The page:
SAO PAULO (ICIS)–US titanium dioxide (TiO2) and zircon producer Tronox’s shares were up strongly on Monday after the company said its earnings in the first quarter had come between 9-31% higher than the analysts’ consensus. Tronox earnings before interest, taxes, depreciation and amortization (EBITDA) stood at $131 million in Q1. Analyst consensus expected that figure to be between $100-120 million. Tronox’s shares were up 5.87% in Monday afternoon’s trading at the New York Stock Exchange (NYSE), compared with the last close on 19 April. EBITDA posted strong growth compared with the fourth quarter, although it fell year on year. EBITDA is the preferred metric to measure a company’s financial health as it strips out external factors out of the company’s control. Sales rose in all metrics for titanium dioxide (TiO2) and zircon, a mineral that increases resistance on glass and metal. The company's main end market is the paints and coatings sector, where TiO2 is the key feedstock. In February, the company already gave a hint its performance was proving better than expected when it raised operating rates for TiO2, with the company confident at the time that pricing for that material had bottomed out and should start improving after Q1. These are Tronox’s key products – TiO2 sales rose in Q1 by 8% year on year, and by 17% quarter on quarter. Zircon posted even better metrics, although its weight within Tronox’s portfolio is much lower than TiO2’s. In Q1, zircon sales rose by 22% year on year, and by 54% quarter on quarter. Tronox (in $/million) Q1 2024 Q1 2023 Change Q4 2023 Change Q4 2023 vs Q1 2024 Revenue 774 708 9% 686 13% EBITDA 131 146 -10% 94 39% EBITDA margin 16.9% 20.6% -3.70% 13.7% 3.2% Net income/loss -9 25 N/A -56 N/A TIO2, ZIRCON AND OUTLOOK“Costs continued to trend favorably as a result of improved absorption from higher production volumes and the absence of non-repeating charges in prior quarters,” said Tronox’s CEO, John D Romano. The company added its priorities for the rest of 2024 would be prioritizing investments which “are critical to furthering our strategy” as well as bolstering its liquidity on the back of what it expects will be market recovery. The Stamford, state of Connecticut-headquartered producer added it will also aim to resume debt payments as well as “evaluate strategic high-growth” opportunities for potential acquisitions but fell short of disclosing more details. STOCK JUMP EXPECTED “Management attributed the guidance raise [to Q1 financials] to demand outpacing expectations for both TiO2 and zircon,” said analysts at Alembic Chemical Advisors. “Management also stated that in line with their year-end earnings call guidance, their costs continue to trend favorably as a result of improved absorption from higher production volume and the absence of non-repeating charges in prior quarters.” Analysts at Alembic Chemical did forecast Monday’s sharp price increase, adding it would return to more normal trading patterns after the excitement subsided. The chemical equity analysts at Alembic recommended selling Tronox’s stock to cash in gains while the rises on the positive Q1 preliminary results sentiment lasted.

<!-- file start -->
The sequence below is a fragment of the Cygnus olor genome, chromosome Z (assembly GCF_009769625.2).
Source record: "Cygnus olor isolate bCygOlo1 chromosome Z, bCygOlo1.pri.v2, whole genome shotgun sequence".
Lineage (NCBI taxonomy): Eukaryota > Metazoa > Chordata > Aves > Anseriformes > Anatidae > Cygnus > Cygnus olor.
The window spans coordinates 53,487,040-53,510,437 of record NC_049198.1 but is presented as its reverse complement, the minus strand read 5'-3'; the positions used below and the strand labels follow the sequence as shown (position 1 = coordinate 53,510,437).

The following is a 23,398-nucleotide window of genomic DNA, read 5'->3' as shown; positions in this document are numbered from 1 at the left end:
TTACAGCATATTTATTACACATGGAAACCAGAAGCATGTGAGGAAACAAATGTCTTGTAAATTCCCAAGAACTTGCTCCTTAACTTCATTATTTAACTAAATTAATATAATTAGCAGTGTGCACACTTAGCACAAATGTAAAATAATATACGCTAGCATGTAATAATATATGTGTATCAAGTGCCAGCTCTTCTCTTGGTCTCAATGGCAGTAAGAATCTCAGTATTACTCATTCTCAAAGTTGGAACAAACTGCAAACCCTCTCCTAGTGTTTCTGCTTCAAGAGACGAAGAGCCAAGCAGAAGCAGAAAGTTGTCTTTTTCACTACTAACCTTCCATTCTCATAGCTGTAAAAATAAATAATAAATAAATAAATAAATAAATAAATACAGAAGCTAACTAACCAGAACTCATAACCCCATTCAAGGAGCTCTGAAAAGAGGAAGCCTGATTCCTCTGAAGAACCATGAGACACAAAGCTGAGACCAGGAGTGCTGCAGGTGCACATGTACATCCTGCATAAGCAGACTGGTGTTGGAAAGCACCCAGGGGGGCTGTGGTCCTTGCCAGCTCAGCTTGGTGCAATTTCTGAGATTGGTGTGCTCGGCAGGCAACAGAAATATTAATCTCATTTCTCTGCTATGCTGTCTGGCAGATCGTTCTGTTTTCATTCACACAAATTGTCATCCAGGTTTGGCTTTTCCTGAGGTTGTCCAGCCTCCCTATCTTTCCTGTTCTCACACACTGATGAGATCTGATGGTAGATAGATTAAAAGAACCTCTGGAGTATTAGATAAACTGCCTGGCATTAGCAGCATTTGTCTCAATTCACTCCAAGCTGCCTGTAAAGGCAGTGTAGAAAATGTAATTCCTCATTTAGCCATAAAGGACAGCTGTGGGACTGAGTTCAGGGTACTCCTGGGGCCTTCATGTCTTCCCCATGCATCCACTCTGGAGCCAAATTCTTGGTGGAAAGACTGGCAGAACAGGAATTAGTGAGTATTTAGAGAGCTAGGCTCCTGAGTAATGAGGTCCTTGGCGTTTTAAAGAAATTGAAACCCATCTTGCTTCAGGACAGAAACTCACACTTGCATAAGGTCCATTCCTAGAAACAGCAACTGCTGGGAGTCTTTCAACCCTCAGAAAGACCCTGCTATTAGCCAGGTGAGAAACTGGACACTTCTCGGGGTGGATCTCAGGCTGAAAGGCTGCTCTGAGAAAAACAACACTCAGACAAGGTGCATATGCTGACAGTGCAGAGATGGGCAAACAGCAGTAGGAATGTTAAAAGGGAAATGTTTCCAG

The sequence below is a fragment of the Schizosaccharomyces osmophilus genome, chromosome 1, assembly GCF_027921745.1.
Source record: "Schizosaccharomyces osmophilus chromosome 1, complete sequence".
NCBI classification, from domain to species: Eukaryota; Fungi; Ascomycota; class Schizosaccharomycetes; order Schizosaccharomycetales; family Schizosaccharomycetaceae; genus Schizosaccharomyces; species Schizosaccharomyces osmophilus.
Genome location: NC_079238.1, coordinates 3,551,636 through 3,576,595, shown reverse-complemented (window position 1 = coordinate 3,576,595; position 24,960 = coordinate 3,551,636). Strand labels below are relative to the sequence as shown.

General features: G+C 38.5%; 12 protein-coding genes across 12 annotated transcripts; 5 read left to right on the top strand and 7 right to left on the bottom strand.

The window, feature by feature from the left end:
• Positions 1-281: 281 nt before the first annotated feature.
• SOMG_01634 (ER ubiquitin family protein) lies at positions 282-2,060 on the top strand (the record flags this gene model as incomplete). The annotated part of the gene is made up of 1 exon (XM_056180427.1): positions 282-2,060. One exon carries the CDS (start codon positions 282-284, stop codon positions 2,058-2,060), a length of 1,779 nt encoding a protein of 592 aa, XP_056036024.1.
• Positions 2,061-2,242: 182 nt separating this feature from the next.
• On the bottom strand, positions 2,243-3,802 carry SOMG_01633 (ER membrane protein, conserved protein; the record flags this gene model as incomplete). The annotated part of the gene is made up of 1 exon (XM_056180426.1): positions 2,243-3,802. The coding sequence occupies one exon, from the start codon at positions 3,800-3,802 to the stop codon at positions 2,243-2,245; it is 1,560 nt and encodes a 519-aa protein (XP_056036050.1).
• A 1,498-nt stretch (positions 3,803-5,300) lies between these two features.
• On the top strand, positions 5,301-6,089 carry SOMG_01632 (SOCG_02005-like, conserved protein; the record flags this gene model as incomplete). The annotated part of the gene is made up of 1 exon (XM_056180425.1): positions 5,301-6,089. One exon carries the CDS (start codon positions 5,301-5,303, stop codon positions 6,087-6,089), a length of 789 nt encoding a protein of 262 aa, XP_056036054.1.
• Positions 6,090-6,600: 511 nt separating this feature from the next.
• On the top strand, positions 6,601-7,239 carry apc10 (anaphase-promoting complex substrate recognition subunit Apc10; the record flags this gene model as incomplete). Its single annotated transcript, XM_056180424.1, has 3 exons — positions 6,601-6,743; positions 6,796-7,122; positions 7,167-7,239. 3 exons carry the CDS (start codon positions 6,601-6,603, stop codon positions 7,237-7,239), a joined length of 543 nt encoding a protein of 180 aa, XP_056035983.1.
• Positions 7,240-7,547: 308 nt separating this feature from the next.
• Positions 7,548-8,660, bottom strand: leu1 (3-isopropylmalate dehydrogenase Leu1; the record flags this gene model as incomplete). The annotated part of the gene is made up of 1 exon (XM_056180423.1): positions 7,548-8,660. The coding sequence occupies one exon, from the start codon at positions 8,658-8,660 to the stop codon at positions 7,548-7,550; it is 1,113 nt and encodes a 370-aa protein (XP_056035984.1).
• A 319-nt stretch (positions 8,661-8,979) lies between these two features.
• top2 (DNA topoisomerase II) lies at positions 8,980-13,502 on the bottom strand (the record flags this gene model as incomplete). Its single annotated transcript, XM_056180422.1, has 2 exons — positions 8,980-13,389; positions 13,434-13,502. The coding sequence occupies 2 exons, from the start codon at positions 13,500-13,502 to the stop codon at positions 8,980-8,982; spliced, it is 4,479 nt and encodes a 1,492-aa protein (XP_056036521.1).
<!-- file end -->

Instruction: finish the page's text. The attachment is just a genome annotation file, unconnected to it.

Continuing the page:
Latin America stories: weekly summary